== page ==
Altruistic Vs Handsome: Which Makes a Man More Attractive?

“Thanks for the gift, JX-7583, but what do you look like under that helmet?” Kristina Alexanderson/Flickr

Women are attracted to men who are altruistic and good looking. But these traits are possessed by few men, and neither can simultaneously top a woman’s list of “must haves”. So, if you had to choose, what would be more important to you?

Would you prefer a partner who is helpful or handsome?

To find out, Daniel Farrelly, a psychologist at the University of Worcester in the UK, tested the preferences of 200+ heterosexual women.

Farrelly showed the women pairs of photographs of men. Each pair consisted of a handsome man and a less-than-attractive man, labelled with a letter. While looking at the pair of men, the women were asked to imagine a scenario in which the two men played a part. For example, in one scenario:

Person S and Person T are both at a picnic beside a river that has a fast current and they see a child being swept down the river, gasping for breath. A woman cries ‘‘Help! Save my child!’’

One man in each pair was described as acting altruistically:

Person T hears the mother’s cries and decides to jump in the raging river to try to save the child.

The other man, not so much:

Person S sees the speed of the current and chooses not to try to help the child.

Here’s another scenario with the two men’s responses:

Two people are walking through a busy town and notice a homeless person sitting near a cafe. Person E decides to go into the cafe to buy a sandwich and a cup of tea to give to the homeless person outside. Person F pretends to use his mobile phone and walks straight past the homeless person.

Other scenarios were neutral, with no opportunity for selfless, altruistic reactions:

Person O and Person P both go out clothes shopping. Person O decides to buy a green jumper and Person P buys a pair of jeans.

Buying a jumper instead of a pair of jeans tells us nothing about which man is more altruistic. This was the control condition.

After reading the scenarios, the women’s task was to rate the attractiveness of each man for both a long-term relationship, such as marriage, and a short-term relationship, like a brief affair or one night stand.

Results

As expected, altruistic men were rated more attractive than non-altruistic men, with average desirability scores ~3 compared to ~2.1. Physically attractive men, with average desirability scores of ~2.8, were more appealing than less handsome men, who scored only ~2.2. Altruism appears to be valued at a premium: non-altruistic men were less attractive than physically unappealing men, and altruistic men were more attractive than handsome men.

In simpler terms, a man’s physical appearance seems to be less important to a woman than his altruism.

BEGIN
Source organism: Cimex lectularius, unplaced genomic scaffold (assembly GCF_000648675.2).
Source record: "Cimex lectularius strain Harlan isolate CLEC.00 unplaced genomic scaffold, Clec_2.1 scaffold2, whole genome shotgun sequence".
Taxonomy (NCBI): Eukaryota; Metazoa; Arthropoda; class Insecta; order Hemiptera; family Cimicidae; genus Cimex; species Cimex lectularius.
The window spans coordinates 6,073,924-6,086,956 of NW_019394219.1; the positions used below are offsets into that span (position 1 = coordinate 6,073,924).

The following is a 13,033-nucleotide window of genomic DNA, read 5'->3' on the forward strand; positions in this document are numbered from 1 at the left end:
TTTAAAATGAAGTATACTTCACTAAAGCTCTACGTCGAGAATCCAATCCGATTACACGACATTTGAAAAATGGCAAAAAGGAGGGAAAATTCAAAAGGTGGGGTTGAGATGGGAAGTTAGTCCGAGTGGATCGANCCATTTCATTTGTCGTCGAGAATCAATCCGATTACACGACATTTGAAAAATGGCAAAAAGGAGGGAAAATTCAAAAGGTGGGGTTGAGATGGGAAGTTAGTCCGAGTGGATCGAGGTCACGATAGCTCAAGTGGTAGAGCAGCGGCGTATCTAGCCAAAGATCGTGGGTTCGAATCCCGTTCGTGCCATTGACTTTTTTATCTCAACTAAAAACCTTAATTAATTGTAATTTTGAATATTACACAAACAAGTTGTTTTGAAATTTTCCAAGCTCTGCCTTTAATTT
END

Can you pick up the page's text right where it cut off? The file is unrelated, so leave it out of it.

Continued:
Is comparing altruism and good looks like comparing apples and oranges? Is comparing science and fruit like comparing monkeys and gravity? Look, I don’t know. This is just a picture, OK? matthewreid/Flickr

In reality, of course, comparing altruism with physical attractiveness is like comparing apples with oranges. We don’t measure a man’s handsomeness and his generosity on the same scale. Perhaps altruism only appears to be more valuable than good looks because of the types of scenario Farrelly used. The same could be said for the photographs: if the difference in physical attractiveness between the paired men was insufficiently striking, we should not be surprised to find that women place greater weight on altruism when judging men’s desirability.

More interesting were Farrelly’s results when he tested the effect of relationship type on women’s preferences. He found that altruists were rated more attractive for a long-term relationship than a fling, which is not what I would have expected. Jumping into a raging torrent to rescue a drowning child strikes me as generosity bordering on heroism, and I would have thought that risk-taking heroes — fire-fighter-types — are more alluring for one night stands than for marriage.

But what do I know? I am neither a hero nor a woman.

Farrelly also found that selfish, non-altruistic men were more appealing as short-term than long-term partners. Perhaps women see these men as stereotypical bad boys, always out for number one (past research suggests that women prefer ‘cads’ to ‘dads’ when looking for a casual hookup).

Farrelly suggests that “future research needs to examine the effects
found here in men’s ratings of the desirability of altruistic
women as well. This is because there is a lack of such research
in this area, as most studies have concentrated on only women’s
ratings.”


Farrelly, D., Clemson, P., & Guthrie, M. (2016). Are women’s mate preferences for altruism influenced by physical attractiveness? Evolutionary Psychology, 14(1). Read paper

For an audio version of this story, see the 12 January 2015 episode of The Psychology of Attractiveness Podcast.

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